The events underscored the critical role that is played by the Chair in contested meetings.

Skroupa: From the management perspective, what were the major wins across all of Canadian corporate companies this year in response to activist campaigns?

Pletcher: The most prominent win for Canadian management in 2017 was Hudson’s Bay Co.’s (HBC) success against a determined activist campaign by Land & Buildings Investment Management LLC. Another management win that received significant media attention in Canada, even though it involved a much smaller company, was Eagle Energy Inc.’s win over an activist group led by Daniel Gundersen and Kingsway Financial Services Inc.

Skroupa: What made those wins significant?

Pletcher: While HBC did take steps to monetize some of its real estate assets, as advocated by Land & Buildings, HBC’s win turned on its $628 million private placement of convertible preferred shares to Rhone Capital, who was supportive of HBC’s management. The private placement gave Rhone Capital approximately 21.8 percent of HBC’s voting securities – potentially increasing to 30 percent, if all convertible preferred shares are held to maturity for their full eight year term.  

Although Land & Buildings initially sought to challenge the private placement before the Ontario Securities Commission, Land & Buildings ultimately adjourned its application and a settlement was reached. 

HBC’s successful reliance on a private placement as a defensive mechanism contrasts with another OSC ruling earlier in the year, involving a proxy fight at Eco Oro Minerals Corp. In the Eco Oro decision, the OSC overturned the Toronto Stock Exchanges’ approval of Eco Oro’s issuance of securities to a supportive party, Trexs Investments, LLC, through the early conversion of convertible notes in the middle of a proxy fight by Harrington Global Opportunities Fund.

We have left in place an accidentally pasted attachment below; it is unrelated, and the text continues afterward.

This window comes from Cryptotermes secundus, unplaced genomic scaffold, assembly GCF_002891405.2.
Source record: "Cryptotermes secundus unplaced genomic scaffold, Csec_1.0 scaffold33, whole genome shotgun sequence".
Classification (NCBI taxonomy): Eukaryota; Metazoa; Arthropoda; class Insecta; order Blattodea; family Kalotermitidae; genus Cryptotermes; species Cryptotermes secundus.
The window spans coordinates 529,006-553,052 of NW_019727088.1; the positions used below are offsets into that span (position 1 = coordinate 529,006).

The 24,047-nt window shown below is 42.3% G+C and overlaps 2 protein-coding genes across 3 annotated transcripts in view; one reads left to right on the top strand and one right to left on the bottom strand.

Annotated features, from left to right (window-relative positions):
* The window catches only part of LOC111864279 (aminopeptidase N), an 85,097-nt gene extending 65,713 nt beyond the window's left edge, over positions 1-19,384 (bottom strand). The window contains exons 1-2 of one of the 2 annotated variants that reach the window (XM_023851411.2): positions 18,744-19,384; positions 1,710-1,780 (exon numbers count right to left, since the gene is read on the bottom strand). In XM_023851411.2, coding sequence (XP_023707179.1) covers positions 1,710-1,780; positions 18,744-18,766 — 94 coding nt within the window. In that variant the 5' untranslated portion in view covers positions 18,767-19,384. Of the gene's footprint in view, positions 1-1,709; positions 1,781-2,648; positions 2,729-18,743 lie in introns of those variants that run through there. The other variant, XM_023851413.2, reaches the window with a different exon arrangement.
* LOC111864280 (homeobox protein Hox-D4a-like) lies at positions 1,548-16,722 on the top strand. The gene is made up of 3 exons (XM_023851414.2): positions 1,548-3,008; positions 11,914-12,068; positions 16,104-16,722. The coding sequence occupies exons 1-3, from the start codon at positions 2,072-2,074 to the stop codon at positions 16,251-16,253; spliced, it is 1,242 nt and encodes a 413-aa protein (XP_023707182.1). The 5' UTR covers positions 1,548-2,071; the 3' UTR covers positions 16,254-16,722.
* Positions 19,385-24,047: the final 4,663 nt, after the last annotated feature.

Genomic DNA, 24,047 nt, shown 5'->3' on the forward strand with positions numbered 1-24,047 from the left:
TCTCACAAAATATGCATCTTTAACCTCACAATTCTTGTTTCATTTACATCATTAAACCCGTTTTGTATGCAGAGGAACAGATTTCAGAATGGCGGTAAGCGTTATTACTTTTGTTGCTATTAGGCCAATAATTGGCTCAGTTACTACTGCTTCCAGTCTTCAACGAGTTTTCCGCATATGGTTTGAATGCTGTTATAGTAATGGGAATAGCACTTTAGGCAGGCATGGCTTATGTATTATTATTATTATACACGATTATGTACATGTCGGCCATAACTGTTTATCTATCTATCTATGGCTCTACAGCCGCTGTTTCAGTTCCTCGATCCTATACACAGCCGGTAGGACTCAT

The fundamental distinction between the two cases was that HBC obtained written consents from a majority of its shareholders to the private placement to Rhone Capital, whereas Eco Oro’s shareholders had voted against a prior proposed placement to Trexs Investments, LLC. In addition there were more compelling commercial reasons for HBC’s private placement than for the early conversion of Eco Oro’s notes.

Eagle Energy’s win gives a good indicator of where activists stand in the sizeable Canadian oil and gas market. Low commodity prices have hit Canada’s large oil & gas sector hard over the last few years. Many market observers had expected depressed share prices to generate increased shareholder activism in Canada’s oil patch. 

However, Eagle Energy’s success against Mr. Gundersen and Kingsway in 2017 underscores that Canadian retail shareholders will not blindly support activism based on poor share price performance alone during a sector-wide downturn. Notwithstanding that Eagle Energy’s share price had declined 90 percent since its IPO, shareholders threw cold water on a proposed divestiture strategy from Gundersen and Kingsway. Shareholders – understandably, from our perspective – didn’t see any benefit to selling oil and gas assets during a downturn in commodity prices.

Skroupa: How will those wins shape the 2018 season?